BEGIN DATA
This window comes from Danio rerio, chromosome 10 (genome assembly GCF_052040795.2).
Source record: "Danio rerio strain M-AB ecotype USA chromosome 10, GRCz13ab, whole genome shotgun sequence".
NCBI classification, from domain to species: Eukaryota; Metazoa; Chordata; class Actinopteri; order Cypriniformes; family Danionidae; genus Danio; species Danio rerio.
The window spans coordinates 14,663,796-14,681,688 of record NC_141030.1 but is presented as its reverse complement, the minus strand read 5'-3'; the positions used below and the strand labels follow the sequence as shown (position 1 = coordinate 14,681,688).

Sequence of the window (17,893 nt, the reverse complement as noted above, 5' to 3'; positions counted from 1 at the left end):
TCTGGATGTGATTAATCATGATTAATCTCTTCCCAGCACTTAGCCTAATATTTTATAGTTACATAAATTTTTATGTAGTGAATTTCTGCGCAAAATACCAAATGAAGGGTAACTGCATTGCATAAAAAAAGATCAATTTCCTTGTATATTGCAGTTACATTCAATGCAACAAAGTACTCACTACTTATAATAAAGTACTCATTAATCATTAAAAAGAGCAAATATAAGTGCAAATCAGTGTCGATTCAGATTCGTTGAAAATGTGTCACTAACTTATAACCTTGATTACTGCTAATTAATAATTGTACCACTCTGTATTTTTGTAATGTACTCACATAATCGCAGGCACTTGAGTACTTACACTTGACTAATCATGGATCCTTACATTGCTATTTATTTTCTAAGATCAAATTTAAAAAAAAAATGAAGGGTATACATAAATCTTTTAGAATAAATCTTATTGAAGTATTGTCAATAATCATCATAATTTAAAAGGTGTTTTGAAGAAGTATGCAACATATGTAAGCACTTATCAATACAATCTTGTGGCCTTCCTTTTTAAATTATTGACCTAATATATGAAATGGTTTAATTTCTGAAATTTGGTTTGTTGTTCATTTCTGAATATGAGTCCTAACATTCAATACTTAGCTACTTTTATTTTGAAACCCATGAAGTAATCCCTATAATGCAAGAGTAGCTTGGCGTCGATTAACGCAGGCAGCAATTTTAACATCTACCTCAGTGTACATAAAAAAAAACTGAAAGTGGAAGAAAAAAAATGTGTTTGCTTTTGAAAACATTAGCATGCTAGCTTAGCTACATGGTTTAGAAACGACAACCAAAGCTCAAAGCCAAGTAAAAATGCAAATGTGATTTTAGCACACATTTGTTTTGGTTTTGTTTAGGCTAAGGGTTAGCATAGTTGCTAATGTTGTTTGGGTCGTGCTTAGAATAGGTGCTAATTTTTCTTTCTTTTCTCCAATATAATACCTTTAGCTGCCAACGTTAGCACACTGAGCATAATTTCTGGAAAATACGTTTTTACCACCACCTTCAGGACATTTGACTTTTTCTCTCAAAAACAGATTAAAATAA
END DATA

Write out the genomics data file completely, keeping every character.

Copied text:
This window comes from Danio rerio, chromosome 10 (genome assembly GCF_052040795.2).
Source record: "Danio rerio strain M-AB ecotype USA chromosome 10, GRCz13ab, whole genome shotgun sequence".
NCBI classification, from domain to species: Eukaryota; Metazoa; Chordata; class Actinopteri; order Cypriniformes; family Danionidae; genus Danio; species Danio rerio.
The window spans coordinates 14,663,796-14,681,688 of record NC_141030.1 but is presented as its reverse complement, the minus strand read 5'-3'; the positions used below and the strand labels follow the sequence as shown (position 1 = coordinate 14,681,688).

Sequence of the window (17,893 nt, the reverse complement as noted above, 5' to 3'; positions counted from 1 at the left end):
TCTGGATGTGATTAATCATGATTAATCTCTTCCCAGCACTTAGCCTAATATTTTATAGTTACATAAATTTTTATGTAGTGAATTTCTGCGCAAAATACCAAATGAAGGGTAACTGCATTGCATAAAAAAAGATCAATTTCCTTGTATATTGCAGTTACATTCAATGCAACAAAGTACTCACTACTTATAATAAAGTACTCATTAATCATTAAAAAGAGCAAATATAAGTGCAAATCAGTGTCGATTCAGATTCGTTGAAAATGTGTCACTAACTTATAACCTTGATTACTGCTAATTAATAATTGTACCACTCTGTATTTTTGTAATGTACTCACATAATCGCAGGCACTTGAGTACTTACACTTGACTAATCATGGATCCTTACATTGCTATTTATTTTCTAAGATCAAATTTAAAAAAAAAATGAAGGGTATACATAAATCTTTTAGAATAAATCTTATTGAAGTATTGTCAATAATCATCATAATTTAAAAGGTGTTTTGAAGAAGTATGCAACATATGTAAGCACTTATCAATACAATCTTGTGGCCTTCCTTTTTAAATTATTGACCTAATATATGAAATGGTTTAATTTCTGAAATTTGGTTTGTTGTTCATTTCTGAATATGAGTCCTAACATTCAATACTTAGCTACTTTTATTTTGAAACCCATGAAGTAATCCCTATAATGCAAGAGTAGCTTGGCGTCGATTAACGCAGGCAGCAATTTTAACATCTACCTCAGTGTACATAAAAAAAAACTGAAAGTGGAAGAAAAAAAATGTGTTTGCTTTTGAAAACATTAGCATGCTAGCTTAGCTACATGGTTTAGAAACGACAACCAAAGCTCAAAGCCAAGTAAAAATGCAAATGTGATTTTAGCACACATTTGTTTTGGTTTTGTTTAGGCTAAGGGTTAGCATAGTTGCTAATGTTGTTTGGGTCGTGCTTAGAATAGGTGCTAATTTTTCTTTCTTTTCTCCAATATAATACCTTTAGCTGCCAACGTTAGCACACTGAGCATAATTTCTGGAAAATACGTTTTTACCACCACCTTCAGGACATTTGACTTTTTCTCTCAAAAACAGATTAAAATAA